Triclocarban is listed in the Natural Health Products Ingredients Database a non-natural health product since it is not a naturally occurring substance included in Schedule 1 to the Natural Health Products Regulations, and is not listed in the Licensed Natural Health Products Database as being present in natural health products in Canada (NHPID [modified 2021]; LNHPD [modified 2021]). Triclocarban is not used in any currently marketed drug products for human use as per the listing in the Drug Product Database (personal communication, email from the Natural and Non-prescription Health Products Directorate, Health Canada, to the Safe Environments Directorate, Health Canada, dated February 2, 2022; unreferenced). Triclocarban is not a food additive, incidental additive, or component used to manufacture food packaging materials (personal communication, email from the Food Directorate, Health Canada, to the Consumer and Hazardous Products Safety Directorate, Health Canada, dated August 31, 2018; unreferenced). Triclocarban is not an active ingredient or formulant in registered pest control products (personal communication, email from the Pest Management Regulatory Agency, Health Canada, to the Consumer and Hazardous Products Safety Directorate, Health Canada, dated August 31, 2018; unreferenced).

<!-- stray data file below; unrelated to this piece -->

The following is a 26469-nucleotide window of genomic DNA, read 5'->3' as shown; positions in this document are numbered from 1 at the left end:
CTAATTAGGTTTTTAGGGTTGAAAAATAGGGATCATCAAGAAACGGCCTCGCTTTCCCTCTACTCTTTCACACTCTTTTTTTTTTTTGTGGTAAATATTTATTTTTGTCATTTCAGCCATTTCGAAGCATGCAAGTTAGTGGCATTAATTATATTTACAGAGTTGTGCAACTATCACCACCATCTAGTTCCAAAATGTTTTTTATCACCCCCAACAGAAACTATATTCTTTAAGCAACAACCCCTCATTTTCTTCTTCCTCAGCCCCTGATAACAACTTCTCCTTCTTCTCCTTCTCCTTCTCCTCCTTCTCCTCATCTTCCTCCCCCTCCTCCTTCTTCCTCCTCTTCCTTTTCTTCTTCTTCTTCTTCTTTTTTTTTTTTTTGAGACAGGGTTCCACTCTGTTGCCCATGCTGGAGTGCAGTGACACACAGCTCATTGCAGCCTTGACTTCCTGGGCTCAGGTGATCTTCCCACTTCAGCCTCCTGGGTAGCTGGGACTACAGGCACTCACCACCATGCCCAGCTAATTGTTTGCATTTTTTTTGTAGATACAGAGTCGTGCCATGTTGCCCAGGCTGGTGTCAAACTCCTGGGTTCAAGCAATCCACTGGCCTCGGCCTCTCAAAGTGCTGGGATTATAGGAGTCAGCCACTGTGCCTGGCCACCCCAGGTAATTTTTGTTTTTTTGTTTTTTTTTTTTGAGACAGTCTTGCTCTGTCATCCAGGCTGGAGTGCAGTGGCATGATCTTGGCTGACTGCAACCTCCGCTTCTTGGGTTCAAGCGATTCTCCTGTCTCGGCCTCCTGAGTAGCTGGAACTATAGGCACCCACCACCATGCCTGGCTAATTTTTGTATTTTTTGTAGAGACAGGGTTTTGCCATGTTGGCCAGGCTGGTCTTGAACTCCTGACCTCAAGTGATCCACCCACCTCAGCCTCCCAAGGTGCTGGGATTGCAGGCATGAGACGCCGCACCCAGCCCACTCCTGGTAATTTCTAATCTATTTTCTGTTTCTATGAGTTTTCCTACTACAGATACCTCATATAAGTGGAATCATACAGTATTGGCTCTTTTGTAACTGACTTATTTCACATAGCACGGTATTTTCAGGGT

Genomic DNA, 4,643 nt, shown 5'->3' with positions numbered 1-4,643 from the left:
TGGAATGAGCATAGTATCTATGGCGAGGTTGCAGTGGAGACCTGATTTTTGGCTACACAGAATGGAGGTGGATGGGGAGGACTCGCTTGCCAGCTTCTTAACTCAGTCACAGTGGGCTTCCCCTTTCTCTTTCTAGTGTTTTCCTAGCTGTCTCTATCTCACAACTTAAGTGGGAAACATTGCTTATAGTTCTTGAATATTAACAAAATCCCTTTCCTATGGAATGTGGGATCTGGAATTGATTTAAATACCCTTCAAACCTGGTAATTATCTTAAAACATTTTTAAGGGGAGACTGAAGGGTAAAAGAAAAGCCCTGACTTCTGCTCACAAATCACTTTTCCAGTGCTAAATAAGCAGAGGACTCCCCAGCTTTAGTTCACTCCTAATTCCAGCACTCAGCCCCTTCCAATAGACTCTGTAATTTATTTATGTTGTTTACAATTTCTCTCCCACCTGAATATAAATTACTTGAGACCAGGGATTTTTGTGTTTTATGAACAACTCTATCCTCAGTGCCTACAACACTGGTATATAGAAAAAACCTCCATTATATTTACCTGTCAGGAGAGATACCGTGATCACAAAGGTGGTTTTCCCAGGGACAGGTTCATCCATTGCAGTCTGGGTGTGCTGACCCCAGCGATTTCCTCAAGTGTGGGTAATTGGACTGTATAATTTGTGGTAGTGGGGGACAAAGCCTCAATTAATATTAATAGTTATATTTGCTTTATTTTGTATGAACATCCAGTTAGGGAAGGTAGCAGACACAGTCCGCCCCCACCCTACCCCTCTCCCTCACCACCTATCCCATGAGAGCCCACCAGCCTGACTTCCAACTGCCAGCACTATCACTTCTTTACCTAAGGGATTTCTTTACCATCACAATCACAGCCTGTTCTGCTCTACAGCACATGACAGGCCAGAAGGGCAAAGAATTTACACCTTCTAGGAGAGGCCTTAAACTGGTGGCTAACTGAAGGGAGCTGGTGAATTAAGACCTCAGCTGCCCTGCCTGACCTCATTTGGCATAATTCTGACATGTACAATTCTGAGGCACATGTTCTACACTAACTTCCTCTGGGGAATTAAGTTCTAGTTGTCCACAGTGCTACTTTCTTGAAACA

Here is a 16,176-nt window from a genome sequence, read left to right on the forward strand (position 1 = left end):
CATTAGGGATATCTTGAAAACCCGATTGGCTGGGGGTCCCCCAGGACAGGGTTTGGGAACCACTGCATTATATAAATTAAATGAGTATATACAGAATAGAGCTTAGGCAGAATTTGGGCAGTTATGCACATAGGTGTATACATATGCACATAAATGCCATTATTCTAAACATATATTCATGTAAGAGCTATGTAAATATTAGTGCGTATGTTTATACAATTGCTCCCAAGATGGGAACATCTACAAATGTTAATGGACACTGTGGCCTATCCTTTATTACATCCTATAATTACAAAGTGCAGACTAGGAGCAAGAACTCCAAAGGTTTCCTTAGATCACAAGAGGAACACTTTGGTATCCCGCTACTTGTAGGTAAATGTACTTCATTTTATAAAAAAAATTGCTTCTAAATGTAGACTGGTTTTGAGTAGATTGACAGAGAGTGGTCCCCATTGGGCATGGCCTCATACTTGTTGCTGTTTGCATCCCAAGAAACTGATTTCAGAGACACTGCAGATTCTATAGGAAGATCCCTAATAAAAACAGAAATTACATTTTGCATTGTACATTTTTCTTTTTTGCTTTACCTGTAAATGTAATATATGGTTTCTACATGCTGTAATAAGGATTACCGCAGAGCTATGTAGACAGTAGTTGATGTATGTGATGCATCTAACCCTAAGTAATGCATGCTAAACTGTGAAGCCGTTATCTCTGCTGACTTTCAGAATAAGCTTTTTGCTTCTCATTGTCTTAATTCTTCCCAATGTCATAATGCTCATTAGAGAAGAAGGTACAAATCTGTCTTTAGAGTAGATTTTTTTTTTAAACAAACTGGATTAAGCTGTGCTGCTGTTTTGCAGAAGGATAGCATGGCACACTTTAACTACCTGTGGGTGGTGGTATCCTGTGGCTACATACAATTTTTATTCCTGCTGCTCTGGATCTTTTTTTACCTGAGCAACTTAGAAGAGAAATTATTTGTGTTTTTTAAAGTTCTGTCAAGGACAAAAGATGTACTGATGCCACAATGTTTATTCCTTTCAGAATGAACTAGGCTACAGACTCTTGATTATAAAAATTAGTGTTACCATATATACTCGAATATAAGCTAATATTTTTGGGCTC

Triclocarban is not currently listed on the Cosmetic Ingredient Hotlist (Health Canada [modified 2019]). Based on notifications submitted under the Cosmetic Regulations to Health Canada between December 2015 and December 2018, triclocarban is used in Canada in a limited number of cosmetic products, including in bar soaps and facial cleansers (internal data, Consumer and Hazardous Products Safety Directorate, Health Canada, dated January 7, 2019; unreferenced).